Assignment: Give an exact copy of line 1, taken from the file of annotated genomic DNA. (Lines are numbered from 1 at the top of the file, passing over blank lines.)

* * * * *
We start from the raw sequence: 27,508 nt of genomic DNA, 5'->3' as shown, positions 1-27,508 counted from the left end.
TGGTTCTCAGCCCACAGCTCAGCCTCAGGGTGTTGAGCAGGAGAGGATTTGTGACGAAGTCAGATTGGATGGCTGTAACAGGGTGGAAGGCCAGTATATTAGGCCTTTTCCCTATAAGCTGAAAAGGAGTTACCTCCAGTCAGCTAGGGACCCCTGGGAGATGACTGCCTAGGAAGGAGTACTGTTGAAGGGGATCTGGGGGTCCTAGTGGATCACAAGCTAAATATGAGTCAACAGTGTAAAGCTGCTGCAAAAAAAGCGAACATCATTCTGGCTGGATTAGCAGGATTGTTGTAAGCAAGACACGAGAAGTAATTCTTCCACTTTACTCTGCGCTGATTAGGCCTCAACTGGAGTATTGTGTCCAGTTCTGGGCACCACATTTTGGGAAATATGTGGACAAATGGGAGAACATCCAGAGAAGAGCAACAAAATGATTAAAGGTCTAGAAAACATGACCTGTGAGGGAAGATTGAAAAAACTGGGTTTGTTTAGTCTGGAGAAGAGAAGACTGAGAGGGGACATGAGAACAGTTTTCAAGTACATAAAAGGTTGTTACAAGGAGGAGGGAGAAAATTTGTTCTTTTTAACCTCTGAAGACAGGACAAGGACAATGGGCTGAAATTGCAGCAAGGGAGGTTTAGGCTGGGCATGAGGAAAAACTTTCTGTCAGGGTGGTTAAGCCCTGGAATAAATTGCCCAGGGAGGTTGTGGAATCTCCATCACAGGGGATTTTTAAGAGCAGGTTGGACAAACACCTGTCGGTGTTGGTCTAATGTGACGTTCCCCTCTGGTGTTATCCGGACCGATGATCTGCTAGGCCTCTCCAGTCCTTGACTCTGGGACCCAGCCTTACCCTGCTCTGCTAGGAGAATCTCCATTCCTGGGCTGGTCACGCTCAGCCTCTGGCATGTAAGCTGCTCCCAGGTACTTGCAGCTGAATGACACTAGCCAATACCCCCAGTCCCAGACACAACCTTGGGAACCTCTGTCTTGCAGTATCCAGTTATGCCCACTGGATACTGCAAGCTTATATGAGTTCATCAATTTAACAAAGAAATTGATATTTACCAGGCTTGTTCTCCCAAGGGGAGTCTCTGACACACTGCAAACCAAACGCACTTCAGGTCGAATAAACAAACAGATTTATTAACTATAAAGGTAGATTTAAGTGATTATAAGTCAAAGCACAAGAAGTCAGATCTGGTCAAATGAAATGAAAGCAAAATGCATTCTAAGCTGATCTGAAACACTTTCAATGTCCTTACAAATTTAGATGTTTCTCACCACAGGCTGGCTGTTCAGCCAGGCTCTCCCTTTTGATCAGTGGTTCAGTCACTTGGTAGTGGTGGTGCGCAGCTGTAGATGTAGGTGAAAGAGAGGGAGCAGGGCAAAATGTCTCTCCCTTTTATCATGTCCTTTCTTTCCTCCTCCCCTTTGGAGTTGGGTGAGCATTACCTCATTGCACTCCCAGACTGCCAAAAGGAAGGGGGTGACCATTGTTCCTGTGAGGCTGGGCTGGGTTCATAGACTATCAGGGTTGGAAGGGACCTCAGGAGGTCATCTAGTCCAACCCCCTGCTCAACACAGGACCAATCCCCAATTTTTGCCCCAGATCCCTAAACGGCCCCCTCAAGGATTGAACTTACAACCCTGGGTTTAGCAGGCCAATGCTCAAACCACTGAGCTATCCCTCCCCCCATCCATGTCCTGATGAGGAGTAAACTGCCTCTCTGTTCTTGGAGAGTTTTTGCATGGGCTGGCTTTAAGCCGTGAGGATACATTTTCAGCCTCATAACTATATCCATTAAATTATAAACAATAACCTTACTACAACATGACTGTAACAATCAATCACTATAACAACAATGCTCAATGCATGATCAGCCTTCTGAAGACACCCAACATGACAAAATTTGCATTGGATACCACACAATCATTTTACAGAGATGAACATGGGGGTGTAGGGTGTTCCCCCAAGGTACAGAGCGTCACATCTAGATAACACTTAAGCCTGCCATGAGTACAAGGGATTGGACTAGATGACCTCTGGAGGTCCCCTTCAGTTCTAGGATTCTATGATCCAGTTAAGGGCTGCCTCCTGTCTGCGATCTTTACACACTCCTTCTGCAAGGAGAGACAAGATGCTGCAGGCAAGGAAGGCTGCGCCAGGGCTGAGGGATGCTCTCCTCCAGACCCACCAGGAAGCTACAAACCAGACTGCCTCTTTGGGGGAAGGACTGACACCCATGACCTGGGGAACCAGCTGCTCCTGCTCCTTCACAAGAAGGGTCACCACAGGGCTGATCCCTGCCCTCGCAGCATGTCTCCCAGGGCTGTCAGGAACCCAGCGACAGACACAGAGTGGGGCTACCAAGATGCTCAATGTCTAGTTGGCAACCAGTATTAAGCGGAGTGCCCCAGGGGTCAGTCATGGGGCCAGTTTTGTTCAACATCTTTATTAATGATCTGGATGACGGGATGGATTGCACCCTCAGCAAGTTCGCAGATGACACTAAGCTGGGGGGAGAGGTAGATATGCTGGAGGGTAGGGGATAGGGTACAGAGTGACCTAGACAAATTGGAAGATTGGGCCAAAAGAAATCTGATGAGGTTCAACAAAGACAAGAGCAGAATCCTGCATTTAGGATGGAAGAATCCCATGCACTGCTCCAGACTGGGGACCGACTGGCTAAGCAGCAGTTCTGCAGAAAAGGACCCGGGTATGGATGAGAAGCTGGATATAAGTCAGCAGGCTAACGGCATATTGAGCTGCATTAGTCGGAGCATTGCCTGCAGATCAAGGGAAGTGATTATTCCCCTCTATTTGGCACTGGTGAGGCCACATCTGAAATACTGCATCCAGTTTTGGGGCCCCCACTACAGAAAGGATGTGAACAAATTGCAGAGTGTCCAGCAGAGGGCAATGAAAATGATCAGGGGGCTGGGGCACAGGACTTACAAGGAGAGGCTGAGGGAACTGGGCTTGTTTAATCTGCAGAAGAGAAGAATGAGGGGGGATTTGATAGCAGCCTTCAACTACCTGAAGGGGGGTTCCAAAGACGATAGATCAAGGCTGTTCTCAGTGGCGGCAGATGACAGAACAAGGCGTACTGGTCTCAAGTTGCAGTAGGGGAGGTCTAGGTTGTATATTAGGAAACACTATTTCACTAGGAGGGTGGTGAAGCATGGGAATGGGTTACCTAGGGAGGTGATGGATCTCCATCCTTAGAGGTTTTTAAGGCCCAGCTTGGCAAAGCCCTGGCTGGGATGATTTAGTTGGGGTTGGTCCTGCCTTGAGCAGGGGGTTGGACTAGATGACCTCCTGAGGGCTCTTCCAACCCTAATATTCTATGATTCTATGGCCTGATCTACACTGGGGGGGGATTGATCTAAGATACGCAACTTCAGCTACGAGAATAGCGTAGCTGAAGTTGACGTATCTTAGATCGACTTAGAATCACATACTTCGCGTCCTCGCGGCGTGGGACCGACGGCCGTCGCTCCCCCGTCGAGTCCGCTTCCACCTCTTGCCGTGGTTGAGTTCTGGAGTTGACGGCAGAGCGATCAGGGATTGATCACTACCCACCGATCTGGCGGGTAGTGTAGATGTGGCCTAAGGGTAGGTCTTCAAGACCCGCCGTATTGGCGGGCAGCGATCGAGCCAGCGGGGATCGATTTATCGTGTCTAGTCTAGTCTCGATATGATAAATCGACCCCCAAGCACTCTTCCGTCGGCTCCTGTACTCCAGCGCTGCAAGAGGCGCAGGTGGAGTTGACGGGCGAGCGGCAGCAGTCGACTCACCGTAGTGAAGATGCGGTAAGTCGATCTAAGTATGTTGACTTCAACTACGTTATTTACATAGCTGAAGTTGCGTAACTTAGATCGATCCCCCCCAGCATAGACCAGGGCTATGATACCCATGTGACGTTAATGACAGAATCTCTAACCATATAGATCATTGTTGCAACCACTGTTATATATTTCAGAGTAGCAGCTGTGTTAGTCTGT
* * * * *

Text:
We start from the raw sequence: 27,508 nt of genomic DNA, 5'->3' as shown, positions 1-27,508 counted from the left end.